Long known to reduce the risk of coronary artery (heart) disease, vitamin E has recently been shown, in scientific studies with people, to possess significant anti-inflammatory properties. More than any other single nutrient, vitamin E can significantly reduce a variety of key indicators and promoters of inflammation. For example, vitamin E lowers levels of C-reactive protein and interleukin-6 and reduces the activity of various types of adhesion molecules that promote inflammation throughout the body. In fact, vitamin E may be the single most important nutrient for lowering CRP levels. It should therefore not come as a surprise that, in addition to reducing the risk of heart disease, vitamin E is beneficial in Alzheimer's disease, arthritis, allergies, cancer, and many other inflammatory diseases. This chapter will focus on its emerging role as the premier anti-inflammatory vitamin.

Nutrients That Can Help

Many people benefit from the anti-inflammatory effect of omega-3 fish oils. However, it may take several months to see an improvement. A Scot Gamma-linolenic acid (GLA), an anti-inflammatory omega-6 fatty acid, may be even more effective in rheumatoid arthritis. GLA boosts levels of anti-inflammatory prostaglandin E1, which suppresses proinflammatory prostaglandin E2. Human trials with GLA (approximately 1.4 grams daily) have shown consistent benefits over several months, reducing symptoms by roughly one-third to one-half. Of course, results will vary from person to person, and a combination of supplements will likely have greater benefits.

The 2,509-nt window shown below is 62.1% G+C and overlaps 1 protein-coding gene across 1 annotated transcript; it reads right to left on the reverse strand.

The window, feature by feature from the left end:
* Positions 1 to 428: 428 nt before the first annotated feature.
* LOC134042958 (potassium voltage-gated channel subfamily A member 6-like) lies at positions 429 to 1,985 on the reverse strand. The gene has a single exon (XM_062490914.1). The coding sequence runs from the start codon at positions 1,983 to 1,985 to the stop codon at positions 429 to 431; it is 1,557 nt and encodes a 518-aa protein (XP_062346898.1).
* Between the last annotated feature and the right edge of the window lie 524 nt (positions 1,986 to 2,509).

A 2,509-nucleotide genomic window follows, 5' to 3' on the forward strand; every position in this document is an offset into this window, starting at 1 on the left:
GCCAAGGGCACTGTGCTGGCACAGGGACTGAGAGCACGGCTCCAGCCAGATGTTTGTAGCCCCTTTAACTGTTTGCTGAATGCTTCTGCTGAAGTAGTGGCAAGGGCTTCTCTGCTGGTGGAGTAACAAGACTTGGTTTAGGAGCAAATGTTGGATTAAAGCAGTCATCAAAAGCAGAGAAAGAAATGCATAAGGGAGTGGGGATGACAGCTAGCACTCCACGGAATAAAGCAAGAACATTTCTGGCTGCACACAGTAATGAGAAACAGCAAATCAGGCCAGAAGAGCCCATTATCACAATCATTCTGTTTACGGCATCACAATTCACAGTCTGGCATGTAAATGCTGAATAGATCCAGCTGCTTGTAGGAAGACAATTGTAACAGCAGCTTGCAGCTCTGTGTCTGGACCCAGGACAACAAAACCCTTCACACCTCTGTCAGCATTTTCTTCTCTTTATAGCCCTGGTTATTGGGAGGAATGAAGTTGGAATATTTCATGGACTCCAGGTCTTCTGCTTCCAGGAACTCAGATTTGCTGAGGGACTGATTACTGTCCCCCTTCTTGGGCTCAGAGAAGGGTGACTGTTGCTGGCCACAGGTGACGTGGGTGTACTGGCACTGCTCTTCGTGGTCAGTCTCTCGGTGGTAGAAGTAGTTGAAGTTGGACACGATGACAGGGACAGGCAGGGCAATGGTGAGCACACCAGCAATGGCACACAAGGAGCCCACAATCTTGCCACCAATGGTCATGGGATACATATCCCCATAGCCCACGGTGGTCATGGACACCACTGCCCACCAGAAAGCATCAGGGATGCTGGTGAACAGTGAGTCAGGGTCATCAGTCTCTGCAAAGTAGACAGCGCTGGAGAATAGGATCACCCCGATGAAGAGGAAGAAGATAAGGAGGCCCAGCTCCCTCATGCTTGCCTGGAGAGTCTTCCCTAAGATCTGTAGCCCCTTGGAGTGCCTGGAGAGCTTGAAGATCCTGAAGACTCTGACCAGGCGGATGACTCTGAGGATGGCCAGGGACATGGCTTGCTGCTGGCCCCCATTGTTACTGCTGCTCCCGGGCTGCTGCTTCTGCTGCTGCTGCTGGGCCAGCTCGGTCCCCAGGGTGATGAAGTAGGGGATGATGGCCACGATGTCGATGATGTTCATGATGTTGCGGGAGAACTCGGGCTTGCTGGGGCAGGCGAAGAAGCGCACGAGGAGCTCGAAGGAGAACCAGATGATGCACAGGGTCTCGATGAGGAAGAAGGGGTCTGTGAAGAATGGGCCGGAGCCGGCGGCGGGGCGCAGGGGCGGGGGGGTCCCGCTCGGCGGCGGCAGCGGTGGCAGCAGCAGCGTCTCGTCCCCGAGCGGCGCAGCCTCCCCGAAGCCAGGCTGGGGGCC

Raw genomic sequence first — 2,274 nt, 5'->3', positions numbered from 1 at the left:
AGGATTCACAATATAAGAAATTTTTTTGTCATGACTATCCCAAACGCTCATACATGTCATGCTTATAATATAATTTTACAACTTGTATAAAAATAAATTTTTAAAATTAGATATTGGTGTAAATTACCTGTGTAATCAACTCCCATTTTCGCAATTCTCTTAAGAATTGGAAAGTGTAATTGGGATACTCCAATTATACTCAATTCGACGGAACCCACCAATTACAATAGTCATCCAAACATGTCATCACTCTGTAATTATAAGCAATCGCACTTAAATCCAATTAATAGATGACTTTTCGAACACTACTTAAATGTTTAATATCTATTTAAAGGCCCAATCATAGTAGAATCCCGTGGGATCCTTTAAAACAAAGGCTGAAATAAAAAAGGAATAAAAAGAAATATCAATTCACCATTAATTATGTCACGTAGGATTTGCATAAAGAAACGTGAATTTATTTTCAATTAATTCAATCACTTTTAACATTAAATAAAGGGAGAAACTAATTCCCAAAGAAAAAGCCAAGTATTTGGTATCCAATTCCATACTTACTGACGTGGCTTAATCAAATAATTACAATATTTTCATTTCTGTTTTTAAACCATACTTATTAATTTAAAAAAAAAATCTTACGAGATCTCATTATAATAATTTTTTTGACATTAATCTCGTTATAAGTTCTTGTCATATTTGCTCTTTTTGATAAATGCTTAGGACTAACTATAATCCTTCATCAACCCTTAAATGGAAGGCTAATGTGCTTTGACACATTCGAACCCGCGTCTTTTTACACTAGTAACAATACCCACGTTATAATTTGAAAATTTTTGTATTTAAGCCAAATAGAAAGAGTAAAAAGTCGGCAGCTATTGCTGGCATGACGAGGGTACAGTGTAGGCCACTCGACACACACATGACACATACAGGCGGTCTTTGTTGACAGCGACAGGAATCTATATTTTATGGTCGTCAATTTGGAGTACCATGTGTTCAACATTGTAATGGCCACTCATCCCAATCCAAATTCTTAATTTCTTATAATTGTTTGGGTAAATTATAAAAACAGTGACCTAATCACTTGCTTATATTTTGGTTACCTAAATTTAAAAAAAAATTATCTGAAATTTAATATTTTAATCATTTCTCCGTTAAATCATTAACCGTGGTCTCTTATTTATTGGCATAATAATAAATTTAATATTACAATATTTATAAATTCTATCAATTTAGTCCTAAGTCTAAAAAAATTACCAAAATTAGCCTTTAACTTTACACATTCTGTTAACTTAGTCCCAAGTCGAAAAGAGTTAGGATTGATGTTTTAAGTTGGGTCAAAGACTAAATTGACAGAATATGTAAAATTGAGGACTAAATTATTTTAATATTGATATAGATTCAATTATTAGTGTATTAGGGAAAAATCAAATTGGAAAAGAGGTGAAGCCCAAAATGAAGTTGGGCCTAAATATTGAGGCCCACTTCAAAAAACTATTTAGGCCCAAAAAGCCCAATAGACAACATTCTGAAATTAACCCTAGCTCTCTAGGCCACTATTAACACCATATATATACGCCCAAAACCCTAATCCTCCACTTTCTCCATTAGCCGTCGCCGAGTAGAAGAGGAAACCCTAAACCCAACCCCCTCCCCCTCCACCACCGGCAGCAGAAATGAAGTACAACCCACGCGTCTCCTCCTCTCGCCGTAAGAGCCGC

Chronic inflammatory autoimmune diseases

Wall-induced arthritis (Volker et al., 2000) and reduced inflammation in rats with inflammatory bowel disease (Vilaseca et al., 1990). These improvements are associated with abolition of pro-inflammatory cytokine production and induction of anti-inflammatory cytokines in some models (Chandrasekar and Fernandes, 1994 Fernandes et al., 1994 Kleemann et al., 1998 Venkatraman and Chu, 1999). There have been a number of clinical trials assessing dietary supplementation with fish oils in several chronic inflammatory diseases in humans. N-3 PUFAs in the diet could affect the course of these diseases by altering the immune or inflammatory responses, thus modifying clinical symptoms. In some of the human trials of fish oil in inflammatory disease, anti-inflammatory effects of fish oil, including decreased production of circulating concentrations of pro-inflammatory mediators (LTB4, TNF-a, IL-1 and C-reactive protein), were observed. Many of the short-term placebo-controlled, double-blind...

Nelda Fish Oil to Relieve Pain

She figured there had to be an alternative, so she visited Hugh D. Riordan, M.D., president of the Center for the Improvement of Human Functioning International in Wichita, Kansas. Laboratory tests showed Nelda sensitive to some of her favorite foods, specifically dairy products and white potatoes, which she immediately stopped eating. She also began taking a number of anti-inflammatory supplements, including fish oils and antioxidant vitamins.